03:45 They are born, they are not getting that sugar from their mom anymore and there is a transient period of time when suddenly they get too low.

    03:52 And the problem is that low sugar can cause seizure or even frank brain damage.

    03:59 So we have to watch these kids carefully after birth to make sure they don’t have a rebound hypoglycemia.

    04:06 They may get plethora.

    04:08 This is a red color to the skin and this is because of those increasing red blood cells.

    04:13 That in itself can cause not only problems in the lungs but can cause problems elsewhere.

    04:18 In fact, they can get strokes.

    04:21 So infants of diabetic mothers because of too many red blood cells and sludging of the blood can actually have an ischemic stroke of the brain.

    04:30 Because those red cells then breakdown, they can also get hyperbilirubinemia and bad hyperbilirubinemia can lead to brain damage through kernicterus.

    04:42 Lastly, they can get thrombocytopenia.

    04:45 That’s because of inhibited thrombopoiesis in utero from chronic hypoxia.

    04:52 So these infants may have low platelet counts.

    04:56 Additionally, infants may have structural organ disease.

    05:00 A common one is cardiomyopathy.

    05:03 This can even happen so significantly they have ventricular hypertrophy and thus an outflow tract obstruction.

    05:10 This is really common.

    05:11 It happens in about a third of babies with exposure to diabetic mothers while in utero.

    05:18 Also, these infants can be at risk for ventricular septal defects, transposition of the great vessels and a variety of other problems.

    05:27 So the heart can structurally be wrong as a result of being in a high sugar environment in utero.

    05:34 Also, these infants are at increased risk for significant CNS malformations.

    05:39 So they are 16 times more likely than regular infants of diabetic mothers and especially the one we think of is anencephaly.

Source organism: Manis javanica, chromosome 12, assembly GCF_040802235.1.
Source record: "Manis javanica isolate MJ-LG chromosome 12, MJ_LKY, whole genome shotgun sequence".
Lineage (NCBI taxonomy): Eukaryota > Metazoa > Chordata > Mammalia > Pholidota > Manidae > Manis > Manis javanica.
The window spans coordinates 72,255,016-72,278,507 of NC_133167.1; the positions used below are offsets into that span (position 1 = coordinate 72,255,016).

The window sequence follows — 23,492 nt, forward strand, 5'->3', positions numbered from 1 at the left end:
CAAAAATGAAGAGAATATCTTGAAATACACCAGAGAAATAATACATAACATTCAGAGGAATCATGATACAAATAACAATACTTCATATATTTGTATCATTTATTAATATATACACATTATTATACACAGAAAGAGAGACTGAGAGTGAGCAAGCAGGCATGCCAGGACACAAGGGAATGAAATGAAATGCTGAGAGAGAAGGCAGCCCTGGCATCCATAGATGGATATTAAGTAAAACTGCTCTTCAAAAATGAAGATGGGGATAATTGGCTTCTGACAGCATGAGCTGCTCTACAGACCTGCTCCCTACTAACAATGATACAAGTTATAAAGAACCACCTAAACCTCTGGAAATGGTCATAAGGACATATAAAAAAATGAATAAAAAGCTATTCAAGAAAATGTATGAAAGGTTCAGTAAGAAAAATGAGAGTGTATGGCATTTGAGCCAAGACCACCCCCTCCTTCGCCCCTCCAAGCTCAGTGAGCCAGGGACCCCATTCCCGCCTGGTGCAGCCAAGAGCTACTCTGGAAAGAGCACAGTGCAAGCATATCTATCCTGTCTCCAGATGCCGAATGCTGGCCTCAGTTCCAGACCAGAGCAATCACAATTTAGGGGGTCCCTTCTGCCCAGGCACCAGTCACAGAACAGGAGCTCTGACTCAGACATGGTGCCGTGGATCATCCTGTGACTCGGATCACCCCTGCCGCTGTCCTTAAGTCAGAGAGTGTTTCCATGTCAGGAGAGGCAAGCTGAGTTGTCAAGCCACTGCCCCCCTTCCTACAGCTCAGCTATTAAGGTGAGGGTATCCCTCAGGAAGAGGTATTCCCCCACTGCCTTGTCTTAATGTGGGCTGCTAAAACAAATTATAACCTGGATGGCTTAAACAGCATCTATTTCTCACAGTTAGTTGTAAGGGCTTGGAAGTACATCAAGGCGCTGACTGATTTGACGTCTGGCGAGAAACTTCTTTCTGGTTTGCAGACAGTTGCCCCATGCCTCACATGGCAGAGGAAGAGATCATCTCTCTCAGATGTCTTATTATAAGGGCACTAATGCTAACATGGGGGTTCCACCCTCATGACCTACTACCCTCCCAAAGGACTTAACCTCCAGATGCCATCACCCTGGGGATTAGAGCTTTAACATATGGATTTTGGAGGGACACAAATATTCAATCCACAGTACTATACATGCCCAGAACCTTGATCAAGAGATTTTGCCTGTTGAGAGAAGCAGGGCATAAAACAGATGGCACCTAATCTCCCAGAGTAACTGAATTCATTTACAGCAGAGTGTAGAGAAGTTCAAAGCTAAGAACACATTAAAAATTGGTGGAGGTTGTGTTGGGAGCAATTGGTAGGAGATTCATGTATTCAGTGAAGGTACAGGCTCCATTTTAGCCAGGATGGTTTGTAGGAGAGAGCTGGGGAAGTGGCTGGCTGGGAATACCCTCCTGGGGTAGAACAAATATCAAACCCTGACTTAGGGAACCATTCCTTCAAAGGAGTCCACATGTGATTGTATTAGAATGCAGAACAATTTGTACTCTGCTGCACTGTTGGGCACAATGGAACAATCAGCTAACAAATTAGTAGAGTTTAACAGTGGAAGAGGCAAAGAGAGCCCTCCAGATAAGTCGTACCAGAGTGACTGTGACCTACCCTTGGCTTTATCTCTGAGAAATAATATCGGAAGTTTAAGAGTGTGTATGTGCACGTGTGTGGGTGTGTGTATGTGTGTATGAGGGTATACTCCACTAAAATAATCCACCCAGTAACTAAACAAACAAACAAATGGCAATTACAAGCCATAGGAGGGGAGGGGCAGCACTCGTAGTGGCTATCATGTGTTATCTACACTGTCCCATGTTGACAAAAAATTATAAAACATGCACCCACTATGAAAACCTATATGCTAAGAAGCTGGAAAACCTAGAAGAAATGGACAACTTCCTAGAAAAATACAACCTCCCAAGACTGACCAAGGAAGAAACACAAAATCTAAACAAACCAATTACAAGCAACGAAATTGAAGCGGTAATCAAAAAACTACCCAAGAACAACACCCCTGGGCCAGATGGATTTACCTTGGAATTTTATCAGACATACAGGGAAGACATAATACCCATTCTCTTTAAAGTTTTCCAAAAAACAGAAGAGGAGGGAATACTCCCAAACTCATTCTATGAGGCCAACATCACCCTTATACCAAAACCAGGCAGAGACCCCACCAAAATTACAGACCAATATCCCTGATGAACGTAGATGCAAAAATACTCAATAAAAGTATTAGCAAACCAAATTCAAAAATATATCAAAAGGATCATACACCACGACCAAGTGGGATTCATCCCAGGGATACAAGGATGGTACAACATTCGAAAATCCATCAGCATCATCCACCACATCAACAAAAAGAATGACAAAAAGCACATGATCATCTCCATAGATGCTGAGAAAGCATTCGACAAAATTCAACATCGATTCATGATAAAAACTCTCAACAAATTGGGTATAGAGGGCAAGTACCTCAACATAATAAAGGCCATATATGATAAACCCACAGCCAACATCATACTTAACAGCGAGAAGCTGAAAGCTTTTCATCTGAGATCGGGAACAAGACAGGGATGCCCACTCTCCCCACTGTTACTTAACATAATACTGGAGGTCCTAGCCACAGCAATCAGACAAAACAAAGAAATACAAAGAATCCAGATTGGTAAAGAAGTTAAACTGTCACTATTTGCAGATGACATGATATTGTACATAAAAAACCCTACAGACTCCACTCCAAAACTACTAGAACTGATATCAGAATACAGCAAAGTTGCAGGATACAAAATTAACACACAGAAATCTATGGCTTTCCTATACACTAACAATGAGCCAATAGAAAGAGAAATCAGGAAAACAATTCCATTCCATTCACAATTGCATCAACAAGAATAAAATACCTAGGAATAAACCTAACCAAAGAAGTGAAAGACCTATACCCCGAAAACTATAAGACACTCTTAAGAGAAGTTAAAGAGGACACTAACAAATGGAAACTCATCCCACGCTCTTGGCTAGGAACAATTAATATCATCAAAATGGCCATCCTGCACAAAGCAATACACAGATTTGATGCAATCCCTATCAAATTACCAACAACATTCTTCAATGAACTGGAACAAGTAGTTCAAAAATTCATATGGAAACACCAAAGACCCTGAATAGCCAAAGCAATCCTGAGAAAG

05:49 This is when the infant is actually born without a brain.

    05:53 This is not consistent with life.

    05:57 Also, they may have renal malformation of a variety of types and they may have gastrointestinal complications.

    06:05 The classic gastrointestinal complication that you will see is an atresia or a poor growth of an intestine.

    06:14 This may happen in duodenal atresia.

    06:17 For duodenal atresia, we can expect to see the double bubble sign which you can see in this x-ray here.

    06:22 They may have anorectal atresia which is an inability to form the anus and the rectum. That’s a surgical emergency.

    06:30 Or they may have small left colon syndrome, a small ascending left colon.

    06:37 So just remember that the intestine may be atretic as a result of exposure to high sugar in utero.

    06:44 So that’s my review of the basic problems of infants born to diabetic mothers.

    06:50 Thanks for your time.


    About the Lecture

    The lecture Infant of a Diabetic Mother by Brian Alverson, MD is from the course Neonatology (Newborn Medicine). It contains the following chapters:

    • The Infant of a Diabetic Mother
    • Delivery Complications
    • Organ Problems

    Included Quiz Questions

    1. Infantile type 1 diabetes
    2. Polycythemia
    3. Hypoglycemia
    4. Cardiomyopathy
    5. Duodenal atresia
    1. 30%.
    2. 10%.
    3. 20%.
    4. 40%.
    5. 50%.
    1. 20%.
    2. 10%.
    3. 30%.
    4. 40%.
    5. 50%.
    1. Polycythemia.
    2. Hypoglycaemia.
    3. Hyperventilation.
    4. Hypotension.
    5. Hypocalcimia.

    Author of lecture Infant of a Diabetic Mother

     Brian Alverson, MD

    Brian Alverson, MD